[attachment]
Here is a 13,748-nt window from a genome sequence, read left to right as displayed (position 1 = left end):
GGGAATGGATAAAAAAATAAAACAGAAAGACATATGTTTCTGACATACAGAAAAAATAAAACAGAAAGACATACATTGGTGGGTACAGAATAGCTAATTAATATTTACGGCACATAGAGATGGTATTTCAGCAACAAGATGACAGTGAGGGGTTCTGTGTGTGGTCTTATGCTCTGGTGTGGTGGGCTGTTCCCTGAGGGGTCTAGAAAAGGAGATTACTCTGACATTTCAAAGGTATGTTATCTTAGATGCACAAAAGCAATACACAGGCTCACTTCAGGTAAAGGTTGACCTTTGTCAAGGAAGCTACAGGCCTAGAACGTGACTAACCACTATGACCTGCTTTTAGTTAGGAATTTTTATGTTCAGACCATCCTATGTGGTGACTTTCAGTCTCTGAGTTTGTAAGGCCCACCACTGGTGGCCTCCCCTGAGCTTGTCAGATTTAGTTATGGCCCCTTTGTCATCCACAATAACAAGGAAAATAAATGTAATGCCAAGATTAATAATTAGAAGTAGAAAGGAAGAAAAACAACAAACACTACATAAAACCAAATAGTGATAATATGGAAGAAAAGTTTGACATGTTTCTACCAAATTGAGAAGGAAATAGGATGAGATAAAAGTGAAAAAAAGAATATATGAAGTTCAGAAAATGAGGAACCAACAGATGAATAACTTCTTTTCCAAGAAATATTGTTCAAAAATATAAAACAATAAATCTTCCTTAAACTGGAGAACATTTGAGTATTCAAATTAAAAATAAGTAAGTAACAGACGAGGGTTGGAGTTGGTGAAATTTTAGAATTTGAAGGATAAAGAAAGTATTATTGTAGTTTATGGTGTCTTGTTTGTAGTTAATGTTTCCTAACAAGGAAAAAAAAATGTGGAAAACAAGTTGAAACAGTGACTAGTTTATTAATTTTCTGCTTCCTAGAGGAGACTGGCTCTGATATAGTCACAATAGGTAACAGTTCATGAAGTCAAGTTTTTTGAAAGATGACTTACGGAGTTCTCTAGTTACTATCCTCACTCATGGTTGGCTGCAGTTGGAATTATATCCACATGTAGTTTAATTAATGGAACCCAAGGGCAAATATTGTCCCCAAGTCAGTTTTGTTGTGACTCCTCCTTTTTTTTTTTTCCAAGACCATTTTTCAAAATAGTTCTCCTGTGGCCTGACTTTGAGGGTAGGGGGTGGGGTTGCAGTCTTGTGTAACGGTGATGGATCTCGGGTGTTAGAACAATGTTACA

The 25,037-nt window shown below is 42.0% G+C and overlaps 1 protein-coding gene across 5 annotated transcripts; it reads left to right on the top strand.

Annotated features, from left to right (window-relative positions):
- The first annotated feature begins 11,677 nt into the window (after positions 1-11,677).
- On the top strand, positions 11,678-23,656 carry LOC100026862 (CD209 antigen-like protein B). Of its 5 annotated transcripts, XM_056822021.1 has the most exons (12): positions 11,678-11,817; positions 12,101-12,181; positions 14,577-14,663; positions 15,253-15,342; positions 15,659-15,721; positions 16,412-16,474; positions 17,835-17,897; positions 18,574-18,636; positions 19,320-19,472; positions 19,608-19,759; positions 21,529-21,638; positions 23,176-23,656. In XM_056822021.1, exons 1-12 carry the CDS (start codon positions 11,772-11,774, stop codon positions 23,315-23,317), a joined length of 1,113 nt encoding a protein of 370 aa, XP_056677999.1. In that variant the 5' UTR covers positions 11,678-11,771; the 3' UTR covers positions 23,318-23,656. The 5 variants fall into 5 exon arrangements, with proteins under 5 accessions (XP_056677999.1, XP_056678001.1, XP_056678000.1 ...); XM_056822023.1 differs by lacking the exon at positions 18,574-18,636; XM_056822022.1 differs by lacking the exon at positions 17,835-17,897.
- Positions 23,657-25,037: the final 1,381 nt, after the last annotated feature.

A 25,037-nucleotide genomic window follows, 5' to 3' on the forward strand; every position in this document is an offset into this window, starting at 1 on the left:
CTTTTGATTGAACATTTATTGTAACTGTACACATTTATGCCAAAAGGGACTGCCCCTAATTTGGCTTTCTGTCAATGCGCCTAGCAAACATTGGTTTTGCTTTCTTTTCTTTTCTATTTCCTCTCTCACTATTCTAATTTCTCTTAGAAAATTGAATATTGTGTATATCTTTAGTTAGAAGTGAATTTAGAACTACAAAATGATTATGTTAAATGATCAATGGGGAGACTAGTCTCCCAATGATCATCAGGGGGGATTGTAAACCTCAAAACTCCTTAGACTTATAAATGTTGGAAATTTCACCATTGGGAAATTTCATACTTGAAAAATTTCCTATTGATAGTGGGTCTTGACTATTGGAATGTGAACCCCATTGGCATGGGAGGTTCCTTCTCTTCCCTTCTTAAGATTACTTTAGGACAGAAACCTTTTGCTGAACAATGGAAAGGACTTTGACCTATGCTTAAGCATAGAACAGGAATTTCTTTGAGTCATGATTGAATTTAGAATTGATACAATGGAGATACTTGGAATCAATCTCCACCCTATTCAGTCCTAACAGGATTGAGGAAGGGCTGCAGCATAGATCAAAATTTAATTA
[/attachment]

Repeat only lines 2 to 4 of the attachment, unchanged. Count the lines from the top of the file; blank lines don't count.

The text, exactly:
GGGAATGGATAAAAAAATAAAACAGAAAGACATATGTTTCTGACATACAGAAAAAATAAAACAGAAAGACATACATTGGTGGGTACAGAATAGCTAATTAATATTTACGGCACATAGAGATGGTATTTCAGCAACAAGATGACAGTGAGGGGTTCTGTGTGTGGTCTTATGCTCTGGTGTGGTGGGCTGTTCCCTGAGGGGTCTAGAAAAGGAGATTACTCTGACATTTCAAAGGTATGTTATCTTAGATGCACAAAAGCAATACACAGGCTCACTTCAGGTAAAGGTTGACCTTTGTCAAGGAAGCTACAGGCCTAGAACGTGACTAACCACTATGACCTGCTTTTAGTTAGGAATTTTTATGTTCAGACCATCCTATGTGGTGACTTTCAGTCTCTGAGTTTGTAAGGCCCACCACTGGTGGCCTCCCCTGAGCTTGTCAGATTTAGTTATGGCCCCTTTGTCATCCACAATAACAAGGAAAATAAATGTAATGCCAAGATTAATAATTAGAAGTAGAAAGGAAGAAAAACAACAAACACTACATAAAACCAAATAGTGATAATATGGAAGAAAAGTTTGACATGTTTCTACCAAATTGAGAAGGAAATAGGATGAGATAAAAGTGAAAAAAAGAATATATGAAGTTCAGAAAATGAGGAACCAACAGATGAATAACTTCTTTTCCAAGAAATATTGTTCAAAAATATAAAACAATAAATCTTCCTTAAACTGGAGAACATTTGAGTATTCAAATTAAAAATAAGTAAGTAACAGACGAGGGTTGGAGTTGGTGAAATTTTAGAATTTGAAGGATAAAGAAAGTATTATTGTAGTTTATGGTGTCTTGTTTGTAGTTAATGTTTCCTAACAAGGAAAAAAAAATGTGGAAAACAAGTTGAAACAGTGACTAGTTTATTAATTTTCTGCTTCCTAGAGGAGACTGGCTCTGATATAGTCACAATAGGTAACAGTTCATGAAGTCAAGTTTTTTGAAAGATGACTTACGGAGTTCTCTAGTTACTATCCTCACTCATGGTTGGCTGCAGTTGGAATTATATCCACATGTAGTTTAATTAATGGAACCCAAGGGCAAATATTGTCCCCAAGTCAGTTTTGTTGTGACTCCTCCTTTTTTTTTTTTCCAAGACCATTTTTCAAAATAGTTCTCCTGTGGCCTGACTTTGAGGGTAGGGGGTGGGGTTGCAGTCTTGTGTAACGGTGATGGATCTCGGGTGTTAGAACAATGTTACA

The 25,037-nt window shown below is 42.0% G+C and overlaps 1 protein-coding gene across 5 annotated transcripts; it reads left to right on the top strand.

Annotated features, from left to right (window-relative positions):